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Norwalk's Trick-or-Treaters Defy City

NORWALK, Conn. – Katrell Clay's mom said he was part of a "skeletal crew" walking past the graveyard to Bruce DeNunzio's door Monday night — except the crew wasn't that skeletal. Hundreds of children roamed the neighborhood near Brookside Elementary School in Norwalk, some of them greeted by Pamela Bell with a cry: "You can't cancel Halloween!"

The sentiment was repeated by many families in defiance of the city's safety-minded request that people wait until Saturday for trick-or-treating. Ed Phillips, a reader of The Daily Norwalk, said many kids were also out in the Norwalk Hospital area. State Sen. Bob Duff reported children were trick-or-treating in West Rocks, although fewer than usual.

Mayor Richard Moccia "strongly urged" residents to wait because of the downed wires and fallen trees in a text message sent Monday afternoon. That didn't earn him points with 16-year-olds Tiffany Monsalve, Michele Petrucci and Paola Monvalo, even if it was their safety he was concerned about.

"Tell him you did not stop us from trick-or-treating," they said, expressing a wish to visit Moccia for candy. Vanessa Ochoa, 16, a compatriot, said she was "highly upset" that school would be open Tuesday. "You can't cancel Halloween and then have school," she said.

They had just left Joe Weber's Soundview Avenue residence. It was "more kids around here than I normally see," said Weber. He left to get more candy and avoided going down Michael Street on the way back because so many families were out.

Among the trick-or-treaters was Sam Nirschel, 7. His uncle, Joseph Nirschel, said there was no way the family would "cancel" Halloween. Sam's aunt Victoria agreed. "How can we say that to him?" asked Victoria Nirschel. No power lines or trees were down in the area, she said. Why not go?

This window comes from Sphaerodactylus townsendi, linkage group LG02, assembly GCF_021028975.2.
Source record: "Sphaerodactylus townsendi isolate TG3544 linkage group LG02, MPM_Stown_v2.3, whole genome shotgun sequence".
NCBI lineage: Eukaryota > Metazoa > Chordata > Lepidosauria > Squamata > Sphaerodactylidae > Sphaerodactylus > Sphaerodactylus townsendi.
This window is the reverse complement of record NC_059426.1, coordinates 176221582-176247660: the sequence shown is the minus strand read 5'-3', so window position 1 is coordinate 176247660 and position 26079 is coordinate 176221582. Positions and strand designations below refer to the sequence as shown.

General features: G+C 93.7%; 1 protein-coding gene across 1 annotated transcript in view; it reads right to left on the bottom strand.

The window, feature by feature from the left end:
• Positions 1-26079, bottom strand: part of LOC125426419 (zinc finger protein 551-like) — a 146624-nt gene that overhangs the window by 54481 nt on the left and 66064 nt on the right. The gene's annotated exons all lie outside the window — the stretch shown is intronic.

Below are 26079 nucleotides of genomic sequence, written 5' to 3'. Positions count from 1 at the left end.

The owner of one house said she hosts a party every year, so she and her friends can hand out candy. The message from the city came too late in the day to cancel and, "we're working folks."

Organ music played over a speaker at the home, but she said the place to go was across the street. Bruce DeNunzio had spooky music playing, too, and a fog machine to add to the graveyard ambience, but still he apologized. The decor was "a little light" this year because he had been to a wedding over the weekend and with the weather forecast he had hesitated to go to Stratford to retrieve more decorations.

What wasn't light? The number of trick-or-treaters. There were fewer cars on the street, he said, but not fewer children.

Moccia said that last year some children people came to his door and asked whether he was the mayor. He said, no, it was a Halloween costume. He couldn't play that trick Monday as there were no trick-or-treaters in his neighborhood, not far from Stew Leonard's. There were more people with power out there, he said, although his family was not among them.

Other mayors and first selectmen had gotten complaints about "cancelling Halloween," he said.

"It's the right call," he said. "God forbid one kid touched one wire, tripped on one branch or something, you feel guilty. You can't really cancel something that you don't control, you can just ask them. If they still want to go out there's nothing I can do to stop them."

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